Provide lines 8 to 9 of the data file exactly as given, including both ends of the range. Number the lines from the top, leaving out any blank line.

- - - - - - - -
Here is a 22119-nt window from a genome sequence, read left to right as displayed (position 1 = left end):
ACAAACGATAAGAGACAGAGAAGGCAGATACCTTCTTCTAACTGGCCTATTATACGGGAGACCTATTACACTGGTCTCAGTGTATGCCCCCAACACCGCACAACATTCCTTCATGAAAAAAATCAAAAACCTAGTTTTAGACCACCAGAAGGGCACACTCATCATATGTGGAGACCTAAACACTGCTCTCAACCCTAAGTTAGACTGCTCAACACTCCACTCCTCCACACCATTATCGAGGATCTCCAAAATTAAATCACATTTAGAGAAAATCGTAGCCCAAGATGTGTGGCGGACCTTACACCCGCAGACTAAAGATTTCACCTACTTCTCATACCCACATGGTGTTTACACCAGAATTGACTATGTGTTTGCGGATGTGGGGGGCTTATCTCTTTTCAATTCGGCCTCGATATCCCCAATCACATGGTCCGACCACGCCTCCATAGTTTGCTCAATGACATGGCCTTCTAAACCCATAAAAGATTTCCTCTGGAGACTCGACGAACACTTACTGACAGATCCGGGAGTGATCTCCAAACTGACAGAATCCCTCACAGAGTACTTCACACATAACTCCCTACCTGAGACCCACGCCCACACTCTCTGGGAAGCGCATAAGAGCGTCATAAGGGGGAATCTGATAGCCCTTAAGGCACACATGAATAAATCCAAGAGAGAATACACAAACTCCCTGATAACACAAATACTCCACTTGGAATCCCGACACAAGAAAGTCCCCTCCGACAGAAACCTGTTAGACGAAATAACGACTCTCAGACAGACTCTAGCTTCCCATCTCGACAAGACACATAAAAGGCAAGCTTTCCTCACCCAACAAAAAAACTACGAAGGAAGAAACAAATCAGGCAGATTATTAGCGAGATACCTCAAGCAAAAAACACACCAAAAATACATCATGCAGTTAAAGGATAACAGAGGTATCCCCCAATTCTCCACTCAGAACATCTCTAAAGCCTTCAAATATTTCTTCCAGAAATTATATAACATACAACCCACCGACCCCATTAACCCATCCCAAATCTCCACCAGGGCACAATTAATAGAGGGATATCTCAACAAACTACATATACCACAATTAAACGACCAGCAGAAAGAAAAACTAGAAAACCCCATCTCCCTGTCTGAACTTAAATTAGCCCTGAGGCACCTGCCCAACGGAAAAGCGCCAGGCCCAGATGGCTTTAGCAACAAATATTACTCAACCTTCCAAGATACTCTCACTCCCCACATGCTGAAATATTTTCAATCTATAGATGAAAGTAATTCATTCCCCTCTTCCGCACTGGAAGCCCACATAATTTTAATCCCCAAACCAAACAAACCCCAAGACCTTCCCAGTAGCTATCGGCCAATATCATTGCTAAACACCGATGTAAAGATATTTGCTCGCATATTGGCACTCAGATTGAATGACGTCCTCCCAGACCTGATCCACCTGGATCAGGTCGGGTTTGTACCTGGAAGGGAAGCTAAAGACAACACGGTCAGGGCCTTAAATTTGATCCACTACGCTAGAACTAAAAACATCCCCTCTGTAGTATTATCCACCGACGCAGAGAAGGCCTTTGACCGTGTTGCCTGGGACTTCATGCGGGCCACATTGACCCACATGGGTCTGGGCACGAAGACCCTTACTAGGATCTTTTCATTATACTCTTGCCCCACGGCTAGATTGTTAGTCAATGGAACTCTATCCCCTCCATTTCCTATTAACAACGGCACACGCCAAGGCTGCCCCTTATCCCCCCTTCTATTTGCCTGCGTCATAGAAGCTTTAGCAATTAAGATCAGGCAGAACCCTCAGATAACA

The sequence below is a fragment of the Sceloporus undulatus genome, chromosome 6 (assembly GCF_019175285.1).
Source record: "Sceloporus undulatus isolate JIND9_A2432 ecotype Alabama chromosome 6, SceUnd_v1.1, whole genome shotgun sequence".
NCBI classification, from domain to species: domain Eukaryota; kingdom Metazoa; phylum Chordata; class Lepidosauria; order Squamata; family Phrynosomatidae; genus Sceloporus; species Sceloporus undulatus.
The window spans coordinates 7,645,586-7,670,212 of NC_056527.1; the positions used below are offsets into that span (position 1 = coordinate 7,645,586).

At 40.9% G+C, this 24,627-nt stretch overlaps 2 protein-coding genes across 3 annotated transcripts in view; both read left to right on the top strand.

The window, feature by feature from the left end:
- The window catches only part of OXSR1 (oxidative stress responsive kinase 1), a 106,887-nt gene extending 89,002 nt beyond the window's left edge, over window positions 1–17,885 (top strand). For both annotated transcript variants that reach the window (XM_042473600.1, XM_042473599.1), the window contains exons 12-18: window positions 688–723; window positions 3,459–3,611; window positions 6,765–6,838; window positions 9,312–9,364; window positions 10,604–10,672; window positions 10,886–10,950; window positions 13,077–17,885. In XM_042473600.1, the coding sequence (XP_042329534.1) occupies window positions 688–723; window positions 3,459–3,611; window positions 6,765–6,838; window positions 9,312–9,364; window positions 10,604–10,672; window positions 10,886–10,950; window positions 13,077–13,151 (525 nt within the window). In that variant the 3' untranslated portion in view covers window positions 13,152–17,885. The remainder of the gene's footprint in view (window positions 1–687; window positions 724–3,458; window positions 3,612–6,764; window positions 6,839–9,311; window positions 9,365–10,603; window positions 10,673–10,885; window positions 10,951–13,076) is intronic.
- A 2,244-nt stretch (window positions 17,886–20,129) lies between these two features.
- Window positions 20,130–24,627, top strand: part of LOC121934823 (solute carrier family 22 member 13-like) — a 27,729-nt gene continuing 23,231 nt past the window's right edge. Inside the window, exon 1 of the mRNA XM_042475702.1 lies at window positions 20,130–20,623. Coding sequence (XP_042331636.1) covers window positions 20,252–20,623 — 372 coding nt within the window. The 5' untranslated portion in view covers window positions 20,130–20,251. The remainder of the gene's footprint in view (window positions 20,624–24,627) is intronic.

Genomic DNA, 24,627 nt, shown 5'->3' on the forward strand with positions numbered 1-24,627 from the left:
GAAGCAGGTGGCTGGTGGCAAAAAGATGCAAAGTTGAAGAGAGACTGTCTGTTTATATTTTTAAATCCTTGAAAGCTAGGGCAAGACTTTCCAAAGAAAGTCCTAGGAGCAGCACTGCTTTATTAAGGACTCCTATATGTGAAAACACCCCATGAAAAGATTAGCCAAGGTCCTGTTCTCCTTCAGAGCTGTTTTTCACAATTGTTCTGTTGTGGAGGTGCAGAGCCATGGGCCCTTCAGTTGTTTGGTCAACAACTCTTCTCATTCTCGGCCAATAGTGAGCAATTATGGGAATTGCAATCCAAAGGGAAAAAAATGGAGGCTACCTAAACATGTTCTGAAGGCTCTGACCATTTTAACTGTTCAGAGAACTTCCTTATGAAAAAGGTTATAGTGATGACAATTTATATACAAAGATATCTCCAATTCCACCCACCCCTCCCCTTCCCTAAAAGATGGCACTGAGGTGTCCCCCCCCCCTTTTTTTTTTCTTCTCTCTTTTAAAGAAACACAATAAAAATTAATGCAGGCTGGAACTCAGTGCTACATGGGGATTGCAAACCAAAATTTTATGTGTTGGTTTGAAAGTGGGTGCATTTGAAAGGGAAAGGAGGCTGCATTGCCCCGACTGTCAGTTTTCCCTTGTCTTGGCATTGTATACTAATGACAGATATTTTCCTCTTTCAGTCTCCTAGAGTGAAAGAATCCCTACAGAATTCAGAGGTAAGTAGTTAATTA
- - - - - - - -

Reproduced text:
The window, feature by feature from the left end:
- The window catches only part of OXSR1 (oxidative stress responsive kinase 1), a 106,887-nt gene extending 89,002 nt beyond the window's left edge, over window positions 1–17,885 (top strand). For both annotated transcript variants that reach the window (XM_042473600.1, XM_042473599.1), the window contains exons 12-18: window positions 688–723; window positions 3,459–3,611; window positions 6,765–6,838; window positions 9,312–9,364; window positions 10,604–10,672; window positions 10,886–10,950; window positions 13,077–17,885. In XM_042473600.1, the coding sequence (XP_042329534.1) occupies window positions 688–723; window positions 3,459–3,611; window positions 6,765–6,838; window positions 9,312–9,364; window positions 10,604–10,672; window positions 10,886–10,950; window positions 13,077–13,151 (525 nt within the window). In that variant the 3' untranslated portion in view covers window positions 13,152–17,885. The remainder of the gene's footprint in view (window positions 1–687; window positions 724–3,458; window positions 3,612–6,764; window positions 6,839–9,311; window positions 9,365–10,603; window positions 10,673–10,885; window positions 10,951–13,076) is intronic.